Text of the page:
A large number of traditional wooden churches survive in Romania's northern Oltenia and southern Transylvania regions. Associated with small communities, the churches are modest, vernacular structures that tend to be distinguished by their privileged location, painted decoration, and the skill and care that went into their construction. Wood from Romania's thick forests lies at the heart of local architectural traditions, as does the technique of building with notched interlocking timbers formed with axes and handsaws. While most of the churches in this mountainous region were constructed in the eighteenth and nineteenth centuries, some of the oldest date from as early as the sixteenth century and most have been modified and reconstructed over the years. In recent decades, many churches have been abandoned due to their small capacity and lack of amenities like electricity and heating. As a result, they are in an advanced state of deterioration and some are at risk of immediate collapse. Resources are needed to repair and restore the buildings, and the careful introduction of upgrades would allow the abandoned churches to be reintegrated into community life.
Community collaboration brings new life to the church of Urşi
The Wooden Churches of northern Oltenia and southern Transylvania were included on the 2014 World Monuments Watch to help ensure the success of existing restoration projects associated with the structures. Since then, we have collaborated with the Pro Patrimonio Foundation, Europa Nostra, and the National Chamber of Architects of Romania to support the restoration of the eighteenth-century wooden church in the village of Urşi, east of the Olt River. The church was constructed out of timber between 1757 and 1784, and its interior and exterior were decorated with religious wall paintings in 1843 when repairs were carried out after an earlier fire. The building fell into disuse after a new masonry church was constructed in 1913, and it was unmaintained by the time of World War II.
Following a large-scale effort to assess the conditions of the wooden churches in the region, restoration of the church of Urşi began in 2010. A temporary protective structure was erected around the building, the exterior wall paintings were stabilized, and the painted vaulted ceiling was dismantled and removed to the National University of Arts (Bucharest) for conservation. With our support, the church was lifted off the ground using mechanical jacks in the summer of 2013. This enabled the construction of a new stone foundation and the replacement of deteriorated sill beams. After a search for oak trees with the proper dimensions, the new beams were carved with the help of carpenters from an open-air museum in Sibiu called the ASTRA Museum of Traditional Folk Civilization. To replace the nine trees that were felled, 30 new oaks were planted near the village.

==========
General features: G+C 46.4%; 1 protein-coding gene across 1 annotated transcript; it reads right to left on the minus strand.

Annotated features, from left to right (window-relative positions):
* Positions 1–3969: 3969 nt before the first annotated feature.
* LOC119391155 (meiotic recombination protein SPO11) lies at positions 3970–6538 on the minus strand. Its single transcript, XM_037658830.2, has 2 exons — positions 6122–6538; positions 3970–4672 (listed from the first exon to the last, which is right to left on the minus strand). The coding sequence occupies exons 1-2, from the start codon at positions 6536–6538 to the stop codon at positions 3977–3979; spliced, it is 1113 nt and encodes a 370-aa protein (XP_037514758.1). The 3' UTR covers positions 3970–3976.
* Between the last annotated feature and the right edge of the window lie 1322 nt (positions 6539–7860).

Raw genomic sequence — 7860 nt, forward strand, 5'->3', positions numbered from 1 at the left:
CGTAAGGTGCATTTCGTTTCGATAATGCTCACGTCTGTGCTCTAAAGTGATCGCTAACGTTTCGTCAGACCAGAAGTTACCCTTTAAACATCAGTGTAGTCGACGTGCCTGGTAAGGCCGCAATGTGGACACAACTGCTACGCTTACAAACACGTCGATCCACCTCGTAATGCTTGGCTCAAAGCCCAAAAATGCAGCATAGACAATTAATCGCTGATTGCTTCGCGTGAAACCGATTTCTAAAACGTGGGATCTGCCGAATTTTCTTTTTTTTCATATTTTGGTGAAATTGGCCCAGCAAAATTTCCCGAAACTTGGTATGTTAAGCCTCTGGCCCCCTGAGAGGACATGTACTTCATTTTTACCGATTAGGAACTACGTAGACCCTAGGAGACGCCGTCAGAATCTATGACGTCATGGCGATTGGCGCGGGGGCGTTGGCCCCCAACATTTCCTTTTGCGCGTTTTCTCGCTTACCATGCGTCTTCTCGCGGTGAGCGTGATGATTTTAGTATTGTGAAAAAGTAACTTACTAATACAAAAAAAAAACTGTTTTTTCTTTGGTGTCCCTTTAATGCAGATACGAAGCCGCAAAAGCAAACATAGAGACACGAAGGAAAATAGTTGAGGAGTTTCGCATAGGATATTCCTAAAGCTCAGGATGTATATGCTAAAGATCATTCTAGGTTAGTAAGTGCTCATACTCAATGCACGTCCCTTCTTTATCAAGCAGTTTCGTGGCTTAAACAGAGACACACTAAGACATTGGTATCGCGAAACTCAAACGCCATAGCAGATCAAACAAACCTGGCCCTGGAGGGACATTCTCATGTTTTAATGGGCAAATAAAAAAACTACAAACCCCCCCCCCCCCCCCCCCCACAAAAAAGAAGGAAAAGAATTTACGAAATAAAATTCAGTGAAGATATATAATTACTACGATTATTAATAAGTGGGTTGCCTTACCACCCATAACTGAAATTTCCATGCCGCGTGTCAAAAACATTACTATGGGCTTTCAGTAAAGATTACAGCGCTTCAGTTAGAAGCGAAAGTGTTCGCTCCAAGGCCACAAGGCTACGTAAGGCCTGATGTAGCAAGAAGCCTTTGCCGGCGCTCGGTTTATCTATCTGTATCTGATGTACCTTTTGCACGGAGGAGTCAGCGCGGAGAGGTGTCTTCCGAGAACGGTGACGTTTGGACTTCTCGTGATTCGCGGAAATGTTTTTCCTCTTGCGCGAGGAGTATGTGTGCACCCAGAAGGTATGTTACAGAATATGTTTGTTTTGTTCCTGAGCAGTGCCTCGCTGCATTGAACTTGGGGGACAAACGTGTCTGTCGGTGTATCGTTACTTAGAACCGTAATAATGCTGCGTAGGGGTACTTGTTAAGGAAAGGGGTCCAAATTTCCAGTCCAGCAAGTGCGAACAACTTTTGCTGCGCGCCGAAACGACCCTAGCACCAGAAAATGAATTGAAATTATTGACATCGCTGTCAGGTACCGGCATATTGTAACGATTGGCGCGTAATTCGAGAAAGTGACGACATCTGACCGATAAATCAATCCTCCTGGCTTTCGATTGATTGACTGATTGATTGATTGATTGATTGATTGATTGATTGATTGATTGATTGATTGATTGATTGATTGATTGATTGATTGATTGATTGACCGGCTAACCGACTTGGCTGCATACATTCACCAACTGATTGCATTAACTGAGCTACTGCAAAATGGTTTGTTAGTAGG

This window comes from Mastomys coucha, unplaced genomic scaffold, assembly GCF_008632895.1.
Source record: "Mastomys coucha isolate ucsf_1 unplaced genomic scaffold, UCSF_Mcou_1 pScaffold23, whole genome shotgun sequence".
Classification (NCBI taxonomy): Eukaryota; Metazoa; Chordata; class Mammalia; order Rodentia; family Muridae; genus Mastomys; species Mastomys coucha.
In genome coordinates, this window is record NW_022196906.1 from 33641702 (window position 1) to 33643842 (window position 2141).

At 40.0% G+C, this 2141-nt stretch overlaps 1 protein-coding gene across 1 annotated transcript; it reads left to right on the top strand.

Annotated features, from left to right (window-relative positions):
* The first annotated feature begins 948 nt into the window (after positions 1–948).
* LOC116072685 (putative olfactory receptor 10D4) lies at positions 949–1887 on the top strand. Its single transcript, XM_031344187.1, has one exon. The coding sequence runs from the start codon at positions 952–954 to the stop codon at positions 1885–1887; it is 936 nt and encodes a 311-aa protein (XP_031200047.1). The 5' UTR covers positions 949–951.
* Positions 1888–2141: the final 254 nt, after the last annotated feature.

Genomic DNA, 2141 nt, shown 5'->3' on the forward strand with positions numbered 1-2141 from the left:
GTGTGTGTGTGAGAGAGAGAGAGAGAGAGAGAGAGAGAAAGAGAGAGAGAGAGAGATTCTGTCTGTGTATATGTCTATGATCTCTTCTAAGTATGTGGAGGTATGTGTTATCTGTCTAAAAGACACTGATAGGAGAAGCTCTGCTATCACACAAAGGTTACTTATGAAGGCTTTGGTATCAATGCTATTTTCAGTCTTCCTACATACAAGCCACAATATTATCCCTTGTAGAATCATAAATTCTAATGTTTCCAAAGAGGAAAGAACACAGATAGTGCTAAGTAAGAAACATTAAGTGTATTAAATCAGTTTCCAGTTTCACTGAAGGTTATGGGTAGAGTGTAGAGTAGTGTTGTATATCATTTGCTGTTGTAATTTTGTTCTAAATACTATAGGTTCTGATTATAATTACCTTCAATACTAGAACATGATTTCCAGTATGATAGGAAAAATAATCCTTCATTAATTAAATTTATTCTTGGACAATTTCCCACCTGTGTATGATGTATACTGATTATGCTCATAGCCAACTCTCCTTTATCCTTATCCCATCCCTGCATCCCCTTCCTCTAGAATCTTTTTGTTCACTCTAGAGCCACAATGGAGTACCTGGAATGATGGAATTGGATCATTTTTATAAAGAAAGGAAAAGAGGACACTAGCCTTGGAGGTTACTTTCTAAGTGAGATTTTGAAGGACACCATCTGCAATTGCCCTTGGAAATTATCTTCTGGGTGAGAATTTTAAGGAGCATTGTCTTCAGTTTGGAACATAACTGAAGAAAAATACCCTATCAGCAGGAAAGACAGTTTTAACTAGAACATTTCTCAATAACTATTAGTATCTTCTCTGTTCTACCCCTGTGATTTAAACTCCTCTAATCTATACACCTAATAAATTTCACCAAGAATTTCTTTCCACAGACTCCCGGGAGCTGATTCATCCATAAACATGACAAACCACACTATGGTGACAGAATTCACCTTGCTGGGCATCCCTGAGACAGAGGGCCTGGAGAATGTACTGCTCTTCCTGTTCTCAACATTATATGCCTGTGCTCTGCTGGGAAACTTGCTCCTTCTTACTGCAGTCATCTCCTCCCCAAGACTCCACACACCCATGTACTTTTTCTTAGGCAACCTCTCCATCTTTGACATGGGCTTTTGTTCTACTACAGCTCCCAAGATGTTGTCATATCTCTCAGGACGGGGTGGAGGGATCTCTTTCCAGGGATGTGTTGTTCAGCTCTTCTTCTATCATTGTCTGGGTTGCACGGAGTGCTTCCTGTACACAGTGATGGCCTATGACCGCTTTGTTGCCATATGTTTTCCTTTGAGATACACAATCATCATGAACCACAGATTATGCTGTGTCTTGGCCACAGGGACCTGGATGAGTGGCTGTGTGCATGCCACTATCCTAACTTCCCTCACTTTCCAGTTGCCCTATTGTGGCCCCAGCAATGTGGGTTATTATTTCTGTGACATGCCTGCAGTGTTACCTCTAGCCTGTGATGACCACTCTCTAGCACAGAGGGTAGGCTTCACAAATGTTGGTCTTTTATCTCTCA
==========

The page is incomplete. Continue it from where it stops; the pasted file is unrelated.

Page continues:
In September 2014, community members celebrated Watch Day by building models of the Urşi church, enjoying an exhibition on the project, reading poetry, and participating in traditional dances.
The restoration of the church in Urşi has engaged a large number of volunteers including local residents and art and architecture students. In this way, the culturally and historically significant building is being reintegrated into the lives of the modern-day communities that live in the region.